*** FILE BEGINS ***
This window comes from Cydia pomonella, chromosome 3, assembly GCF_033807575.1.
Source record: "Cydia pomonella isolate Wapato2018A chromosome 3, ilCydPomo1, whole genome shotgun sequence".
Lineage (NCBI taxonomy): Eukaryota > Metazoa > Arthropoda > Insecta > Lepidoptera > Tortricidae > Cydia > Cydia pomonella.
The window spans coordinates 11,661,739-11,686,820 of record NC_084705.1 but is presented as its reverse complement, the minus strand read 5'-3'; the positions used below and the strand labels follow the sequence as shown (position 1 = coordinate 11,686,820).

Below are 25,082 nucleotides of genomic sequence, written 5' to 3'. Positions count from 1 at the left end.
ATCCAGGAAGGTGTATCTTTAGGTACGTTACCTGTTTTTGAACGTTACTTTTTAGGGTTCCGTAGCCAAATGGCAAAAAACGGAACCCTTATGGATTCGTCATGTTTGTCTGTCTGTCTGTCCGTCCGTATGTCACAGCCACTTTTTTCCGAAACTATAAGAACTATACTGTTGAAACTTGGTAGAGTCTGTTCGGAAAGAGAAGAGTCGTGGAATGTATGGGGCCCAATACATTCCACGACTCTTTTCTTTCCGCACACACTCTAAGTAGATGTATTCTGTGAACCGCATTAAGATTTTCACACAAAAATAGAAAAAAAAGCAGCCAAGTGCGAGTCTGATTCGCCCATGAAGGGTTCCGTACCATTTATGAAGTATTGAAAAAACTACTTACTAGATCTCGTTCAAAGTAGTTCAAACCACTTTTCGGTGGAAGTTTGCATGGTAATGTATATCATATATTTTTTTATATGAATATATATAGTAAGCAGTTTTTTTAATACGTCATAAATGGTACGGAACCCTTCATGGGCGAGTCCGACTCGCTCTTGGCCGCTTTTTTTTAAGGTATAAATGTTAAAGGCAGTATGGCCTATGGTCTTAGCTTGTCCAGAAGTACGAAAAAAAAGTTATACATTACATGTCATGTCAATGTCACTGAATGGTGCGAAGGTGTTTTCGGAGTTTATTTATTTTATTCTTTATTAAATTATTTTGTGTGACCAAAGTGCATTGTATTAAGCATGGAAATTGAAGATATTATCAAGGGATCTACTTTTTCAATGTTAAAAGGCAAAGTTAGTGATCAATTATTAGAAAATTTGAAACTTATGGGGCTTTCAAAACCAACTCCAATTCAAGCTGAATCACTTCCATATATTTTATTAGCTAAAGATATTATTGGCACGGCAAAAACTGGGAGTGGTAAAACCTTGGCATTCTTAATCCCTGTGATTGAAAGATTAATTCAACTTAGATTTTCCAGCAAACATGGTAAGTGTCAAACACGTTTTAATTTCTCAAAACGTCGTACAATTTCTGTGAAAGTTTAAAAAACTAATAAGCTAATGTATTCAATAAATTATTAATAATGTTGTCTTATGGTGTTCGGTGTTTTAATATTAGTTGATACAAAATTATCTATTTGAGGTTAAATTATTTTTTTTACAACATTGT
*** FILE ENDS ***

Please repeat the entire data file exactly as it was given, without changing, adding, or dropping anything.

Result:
This window comes from Cydia pomonella, chromosome 3, assembly GCF_033807575.1.
Source record: "Cydia pomonella isolate Wapato2018A chromosome 3, ilCydPomo1, whole genome shotgun sequence".
Lineage (NCBI taxonomy): Eukaryota > Metazoa > Arthropoda > Insecta > Lepidoptera > Tortricidae > Cydia > Cydia pomonella.
The window spans coordinates 11,661,739-11,686,820 of record NC_084705.1 but is presented as its reverse complement, the minus strand read 5'-3'; the positions used below and the strand labels follow the sequence as shown (position 1 = coordinate 11,686,820).

Below are 25,082 nucleotides of genomic sequence, written 5' to 3'. Positions count from 1 at the left end.
ATCCAGGAAGGTGTATCTTTAGGTACGTTACCTGTTTTTGAACGTTACTTTTTAGGGTTCCGTAGCCAAATGGCAAAAAACGGAACCCTTATGGATTCGTCATGTTTGTCTGTCTGTCTGTCCGTCCGTATGTCACAGCCACTTTTTTCCGAAACTATAAGAACTATACTGTTGAAACTTGGTAGAGTCTGTTCGGAAAGAGAAGAGTCGTGGAATGTATGGGGCCCAATACATTCCACGACTCTTTTCTTTCCGCACACACTCTAAGTAGATGTATTCTGTGAACCGCATTAAGATTTTCACACAAAAATAGAAAAAAAAGCAGCCAAGTGCGAGTCTGATTCGCCCATGAAGGGTTCCGTACCATTTATGAAGTATTGAAAAAACTACTTACTAGATCTCGTTCAAAGTAGTTCAAACCACTTTTCGGTGGAAGTTTGCATGGTAATGTATATCATATATTTTTTTATATGAATATATATAGTAAGCAGTTTTTTTAATACGTCATAAATGGTACGGAACCCTTCATGGGCGAGTCCGACTCGCTCTTGGCCGCTTTTTTTTAAGGTATAAATGTTAAAGGCAGTATGGCCTATGGTCTTAGCTTGTCCAGAAGTACGAAAAAAAAGTTATACATTACATGTCATGTCAATGTCACTGAATGGTGCGAAGGTGTTTTCGGAGTTTATTTATTTTATTCTTTATTAAATTATTTTGTGTGACCAAAGTGCATTGTATTAAGCATGGAAATTGAAGATATTATCAAGGGATCTACTTTTTCAATGTTAAAAGGCAAAGTTAGTGATCAATTATTAGAAAATTTGAAACTTATGGGGCTTTCAAAACCAACTCCAATTCAAGCTGAATCACTTCCATATATTTTATTAGCTAAAGATATTATTGGCACGGCAAAAACTGGGAGTGGTAAAACCTTGGCATTCTTAATCCCTGTGATTGAAAGATTAATTCAACTTAGATTTTCCAGCAAACATGGTAAGTGTCAAACACGTTTTAATTTCTCAAAACGTCGTACAATTTCTGTGAAAGTTTAAAAAACTAATAAGCTAATGTATTCAATAAATTATTAATAATGTTGTCTTATGGTGTTCGGTGTTTTAATATTAGTTGATACAAAATTATCTATTTGAGGTTAAATTATTTTTTTTACAACATTGT